MANCHESTER, England (CNS) — The British government has imposed an immediate ban on the incineration of miscarried and aborted babies after journalists found cases of hospitals burning fetuses to generate heat.
Dr. Dan Poulter, parliamentary undersecretary of state for health, issued a March 24 statement that the burning of fetuses had been instantly prohibited following revelations by a team of investigative reporters working for the Channel 4 television program “Dispatches.”
The journalists used the Freedom of Information Act 2000 to make National Health Service trusts reveal how they had disposed of fetal remains in recent years.
They discovered that thousands of aborted and miscarried babies had been burned as clinical waste with some incinerated in on-site “waste-to-energy” plants generating power to heat the hospitals.
“This practice is totally unacceptable,” announced Poulter, who worked in hospital obstetrics and gynecology before he became a politician. “That is why I have asked Professor Sir Bruce Keogh, NHS medical director, to write to all NHS hospital trusts, to make it clear that it must stop now.”
He said in his statement that Dame Sally Davies, England’s chief medical officer, has also written to the Human Tissue Authority, the regulatory body, to ensure “that there is clear guidance on this issue.”
He added: “While the vast majority of hospitals are acting in the appropriate way, that must be the case for all hospitals, and the Human Tissue Authority has now been asked to ensure that it acts on this issue without delay.”
The “Dispatches” film, called “Exposing Hospital Heartbreak,” was presented by Amanda Holden, a former “Britain’s Got Talent” judge and a mother of two who lost a child by miscarriage in 2010 and who gave birth to a stillborn son in 2011.
She said in a March 24 statement that she was “absolutely delighted” that the government had acted so swiftly to ban the practice of the incineration of fetuses, which, she said, had caused misery and anguish to many parents.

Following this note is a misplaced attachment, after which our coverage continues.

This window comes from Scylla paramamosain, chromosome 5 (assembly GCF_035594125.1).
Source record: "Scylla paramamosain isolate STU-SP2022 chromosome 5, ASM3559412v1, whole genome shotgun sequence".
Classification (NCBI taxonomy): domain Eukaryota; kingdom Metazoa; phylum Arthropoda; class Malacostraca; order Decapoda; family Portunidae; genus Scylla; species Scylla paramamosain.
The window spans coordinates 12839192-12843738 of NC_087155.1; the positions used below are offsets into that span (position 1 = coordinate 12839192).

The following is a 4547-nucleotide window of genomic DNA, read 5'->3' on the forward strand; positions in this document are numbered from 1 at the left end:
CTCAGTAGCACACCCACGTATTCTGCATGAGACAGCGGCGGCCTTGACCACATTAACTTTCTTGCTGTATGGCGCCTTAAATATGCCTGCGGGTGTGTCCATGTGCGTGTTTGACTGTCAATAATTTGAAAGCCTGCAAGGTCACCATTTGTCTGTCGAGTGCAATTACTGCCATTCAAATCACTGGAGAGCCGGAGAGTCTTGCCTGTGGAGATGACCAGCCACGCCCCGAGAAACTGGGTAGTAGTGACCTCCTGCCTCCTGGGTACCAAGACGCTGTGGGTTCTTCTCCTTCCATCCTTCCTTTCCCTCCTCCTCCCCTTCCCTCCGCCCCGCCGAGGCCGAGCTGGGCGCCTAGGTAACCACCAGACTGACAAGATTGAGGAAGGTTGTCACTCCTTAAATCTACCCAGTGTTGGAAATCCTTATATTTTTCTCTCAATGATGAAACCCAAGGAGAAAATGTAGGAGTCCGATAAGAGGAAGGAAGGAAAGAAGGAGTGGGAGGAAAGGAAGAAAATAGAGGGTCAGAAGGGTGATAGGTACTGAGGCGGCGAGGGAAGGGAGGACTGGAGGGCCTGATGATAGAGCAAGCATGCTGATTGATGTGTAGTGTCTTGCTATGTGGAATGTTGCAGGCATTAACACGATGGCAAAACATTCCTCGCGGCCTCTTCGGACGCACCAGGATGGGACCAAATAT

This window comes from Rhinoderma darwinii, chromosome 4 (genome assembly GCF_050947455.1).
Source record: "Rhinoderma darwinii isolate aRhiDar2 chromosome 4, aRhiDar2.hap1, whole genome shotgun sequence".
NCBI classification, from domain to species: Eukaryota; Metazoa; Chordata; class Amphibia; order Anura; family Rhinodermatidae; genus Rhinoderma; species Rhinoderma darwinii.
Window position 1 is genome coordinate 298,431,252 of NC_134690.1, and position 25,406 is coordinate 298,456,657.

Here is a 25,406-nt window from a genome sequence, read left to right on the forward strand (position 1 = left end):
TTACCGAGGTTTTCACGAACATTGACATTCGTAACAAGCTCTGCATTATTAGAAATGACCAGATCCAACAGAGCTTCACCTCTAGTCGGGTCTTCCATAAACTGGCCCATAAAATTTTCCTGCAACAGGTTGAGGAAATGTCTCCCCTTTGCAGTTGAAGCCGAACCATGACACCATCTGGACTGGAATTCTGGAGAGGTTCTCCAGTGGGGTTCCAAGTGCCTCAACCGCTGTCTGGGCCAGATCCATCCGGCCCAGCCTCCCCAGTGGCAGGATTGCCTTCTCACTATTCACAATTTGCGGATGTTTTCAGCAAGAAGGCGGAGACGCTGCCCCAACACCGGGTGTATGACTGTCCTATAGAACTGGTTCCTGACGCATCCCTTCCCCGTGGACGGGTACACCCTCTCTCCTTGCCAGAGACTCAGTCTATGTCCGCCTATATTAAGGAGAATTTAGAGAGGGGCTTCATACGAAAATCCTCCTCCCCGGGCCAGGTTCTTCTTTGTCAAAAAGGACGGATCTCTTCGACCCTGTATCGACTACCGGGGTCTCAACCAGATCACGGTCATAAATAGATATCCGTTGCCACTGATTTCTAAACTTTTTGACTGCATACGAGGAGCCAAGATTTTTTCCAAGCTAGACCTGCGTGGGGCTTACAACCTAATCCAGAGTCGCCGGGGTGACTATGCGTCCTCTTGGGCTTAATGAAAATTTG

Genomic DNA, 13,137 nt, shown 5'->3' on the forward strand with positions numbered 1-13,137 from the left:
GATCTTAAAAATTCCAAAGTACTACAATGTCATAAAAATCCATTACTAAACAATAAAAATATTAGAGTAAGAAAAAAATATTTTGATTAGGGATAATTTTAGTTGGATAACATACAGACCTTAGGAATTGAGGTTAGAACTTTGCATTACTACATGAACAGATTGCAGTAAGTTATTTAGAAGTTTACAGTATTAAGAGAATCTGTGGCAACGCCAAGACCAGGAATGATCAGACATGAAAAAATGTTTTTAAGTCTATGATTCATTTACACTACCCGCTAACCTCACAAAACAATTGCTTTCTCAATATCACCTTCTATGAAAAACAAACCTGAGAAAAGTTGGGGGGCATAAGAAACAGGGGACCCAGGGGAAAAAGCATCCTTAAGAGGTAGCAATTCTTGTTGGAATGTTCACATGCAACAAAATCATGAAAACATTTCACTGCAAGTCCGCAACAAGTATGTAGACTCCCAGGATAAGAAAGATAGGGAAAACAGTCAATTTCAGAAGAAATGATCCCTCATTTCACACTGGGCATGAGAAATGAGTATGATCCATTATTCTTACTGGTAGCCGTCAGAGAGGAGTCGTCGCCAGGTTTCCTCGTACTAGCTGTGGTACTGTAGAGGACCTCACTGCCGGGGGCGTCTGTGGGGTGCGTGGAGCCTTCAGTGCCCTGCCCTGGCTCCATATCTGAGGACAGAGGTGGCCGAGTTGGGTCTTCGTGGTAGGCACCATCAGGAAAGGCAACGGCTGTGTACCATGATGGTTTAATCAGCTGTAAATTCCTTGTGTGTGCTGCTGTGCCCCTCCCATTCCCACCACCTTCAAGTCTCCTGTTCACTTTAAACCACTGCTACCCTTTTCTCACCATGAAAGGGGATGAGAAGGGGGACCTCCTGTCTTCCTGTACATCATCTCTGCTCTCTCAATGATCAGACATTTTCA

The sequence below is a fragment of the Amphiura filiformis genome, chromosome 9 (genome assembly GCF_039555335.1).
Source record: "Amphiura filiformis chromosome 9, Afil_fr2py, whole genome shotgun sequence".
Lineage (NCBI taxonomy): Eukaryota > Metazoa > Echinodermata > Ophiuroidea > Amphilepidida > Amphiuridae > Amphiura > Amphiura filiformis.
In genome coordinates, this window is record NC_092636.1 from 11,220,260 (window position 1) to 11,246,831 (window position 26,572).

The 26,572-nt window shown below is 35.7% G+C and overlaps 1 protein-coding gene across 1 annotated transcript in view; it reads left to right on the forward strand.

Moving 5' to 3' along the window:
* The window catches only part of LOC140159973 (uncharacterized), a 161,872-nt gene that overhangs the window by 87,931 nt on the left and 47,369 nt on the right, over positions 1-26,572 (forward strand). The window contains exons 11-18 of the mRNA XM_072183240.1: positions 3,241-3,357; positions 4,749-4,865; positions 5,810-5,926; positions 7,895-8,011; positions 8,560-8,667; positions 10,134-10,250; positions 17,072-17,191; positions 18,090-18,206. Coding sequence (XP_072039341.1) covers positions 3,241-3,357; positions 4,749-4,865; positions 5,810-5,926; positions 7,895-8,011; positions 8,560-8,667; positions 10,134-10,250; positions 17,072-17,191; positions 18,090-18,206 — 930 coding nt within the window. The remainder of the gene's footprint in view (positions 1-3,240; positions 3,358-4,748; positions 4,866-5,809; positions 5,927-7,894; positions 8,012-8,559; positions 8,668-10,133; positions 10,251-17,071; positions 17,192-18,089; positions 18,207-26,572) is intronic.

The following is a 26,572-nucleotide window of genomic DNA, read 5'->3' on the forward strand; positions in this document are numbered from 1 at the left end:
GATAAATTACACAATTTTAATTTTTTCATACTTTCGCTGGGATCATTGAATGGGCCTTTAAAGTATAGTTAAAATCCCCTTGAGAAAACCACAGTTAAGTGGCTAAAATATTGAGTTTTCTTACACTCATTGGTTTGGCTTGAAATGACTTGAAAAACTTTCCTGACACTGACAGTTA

Catholic Cemeteries and Mortuaries for the Diocese of Phoenix has special sections at two of its cemeteries for the unborn. Staff works with families who experienced a miscarriage and wish to bury their child in addition to post-abortive parents seeking a place to honor their child.
Queen of Heaven Cemetery and Mortuary in Mesa has a Memorial to the Unborn at the base of its Holy Family Shrine. (480) 892-3729
Holy Cross Cemetery and Mortuary in Avondale has a Rachel Mourning baby section where cemetery staff inters aborted fetuses sent by area hospitals and a cenotaph for memorialization. The nearby Holy Innocents section is for babies and young children. (623) 936-1710
The film revealed that the remains of at least 15,500 fetuses were incinerated by 27 trusts over the last two years alone.
It found that one major hospital — Addenbrooke’s in Cambridge — incinerated nearly 800 fetuses below 13 weeks gestation at its waste-to-energy plant.
More than 1,100 fetuses were incinerated at a waste-to-energy plant at Ipswich Hospital in the east of England between 2011 and 2013.
Although Ipswich Hospital does not incinerate fetal remains, the private contractor operating the plant on its site was bringing in fetuses from another hospital to burn to generate energy for the Ipswich Hospital site.
“Dispatches” alleged that thousands of miscarried and aborted babies were incinerated without consulting the parents, even though consultations were recommended by the Human Tissue Authority.
Ipswich Hospital, which on March 24 denied knowledge that fetuses had been burned on its site, did not answer calls from Catholic News Service March 25.
But Cambridge University Hospitals NHS Foundation Trust, which runs Addenbrooke’s, issued a statement by email to CNS insisting that its disposal of fetal tissue complied with the recommendations issued by the “Royal College of Nursing, the Human Tissue Authority, SANDS (Stillbirth and neonatal death charity) and the Royal College of Obstetricians and Gynecologists.”
The trust made a distinction, however, between fetuses aged younger than 13 weeks and those who were older, with the parents of the latter offered the same kind of support as those of a stillborn child.
Younger fetuses are burned on the site about once every four weeks in a procedure “which has been in place for many years and is considered an appropriate manner of disposing of pre-13-week specimens,” the statement said.
— By Simon Caldwell, Catholic News Service